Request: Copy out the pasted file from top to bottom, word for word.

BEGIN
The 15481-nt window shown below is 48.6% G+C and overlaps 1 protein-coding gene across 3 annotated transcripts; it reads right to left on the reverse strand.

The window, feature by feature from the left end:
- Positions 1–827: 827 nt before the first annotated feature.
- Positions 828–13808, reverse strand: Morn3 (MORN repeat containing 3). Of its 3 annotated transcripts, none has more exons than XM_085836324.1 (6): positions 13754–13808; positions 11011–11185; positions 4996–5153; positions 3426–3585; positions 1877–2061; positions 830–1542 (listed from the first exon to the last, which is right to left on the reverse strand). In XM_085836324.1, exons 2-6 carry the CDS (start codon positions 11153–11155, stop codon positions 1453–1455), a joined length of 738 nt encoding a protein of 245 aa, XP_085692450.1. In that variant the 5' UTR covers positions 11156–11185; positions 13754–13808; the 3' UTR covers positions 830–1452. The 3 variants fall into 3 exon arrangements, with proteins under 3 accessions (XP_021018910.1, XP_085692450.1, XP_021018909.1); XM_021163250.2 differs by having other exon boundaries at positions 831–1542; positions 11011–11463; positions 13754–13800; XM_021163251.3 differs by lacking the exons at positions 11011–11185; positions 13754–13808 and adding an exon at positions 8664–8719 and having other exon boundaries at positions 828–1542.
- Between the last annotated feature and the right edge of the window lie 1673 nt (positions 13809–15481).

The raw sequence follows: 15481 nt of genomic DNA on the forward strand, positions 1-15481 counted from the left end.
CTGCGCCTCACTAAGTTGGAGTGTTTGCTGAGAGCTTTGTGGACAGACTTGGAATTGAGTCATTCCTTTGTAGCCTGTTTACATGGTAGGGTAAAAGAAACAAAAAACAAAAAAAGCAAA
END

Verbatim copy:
The 15481-nt window shown below is 48.6% G+C and overlaps 1 protein-coding gene across 3 annotated transcripts; it reads right to left on the reverse strand.

The window, feature by feature from the left end:
- Positions 1–827: 827 nt before the first annotated feature.
- Positions 828–13808, reverse strand: Morn3 (MORN repeat containing 3). Of its 3 annotated transcripts, none has more exons than XM_085836324.1 (6): positions 13754–13808; positions 11011–11185; positions 4996–5153; positions 3426–3585; positions 1877–2061; positions 830–1542 (listed from the first exon to the last, which is right to left on the reverse strand). In XM_085836324.1, exons 2-6 carry the CDS (start codon positions 11153–11155, stop codon positions 1453–1455), a joined length of 738 nt encoding a protein of 245 aa, XP_085692450.1. In that variant the 5' UTR covers positions 11156–11185; positions 13754–13808; the 3' UTR covers positions 830–1452. The 3 variants fall into 3 exon arrangements, with proteins under 3 accessions (XP_021018910.1, XP_085692450.1, XP_021018909.1); XM_021163250.2 differs by having other exon boundaries at positions 831–1542; positions 11011–11463; positions 13754–13800; XM_021163251.3 differs by lacking the exons at positions 11011–11185; positions 13754–13808 and adding an exon at positions 8664–8719 and having other exon boundaries at positions 828–1542.
- Between the last annotated feature and the right edge of the window lie 1673 nt (positions 13809–15481).

The raw sequence follows: 15481 nt of genomic DNA on the forward strand, positions 1-15481 counted from the left end.
CTGCGCCTCACTAAGTTGGAGTGTTTGCTGAGAGCTTTGTGGACAGACTTGGAATTGAGTCATTCCTTTGTAGCCTGTTTACATGGTAGGGTAAAAGAAACAAAAAACAAAAAAAGCAAA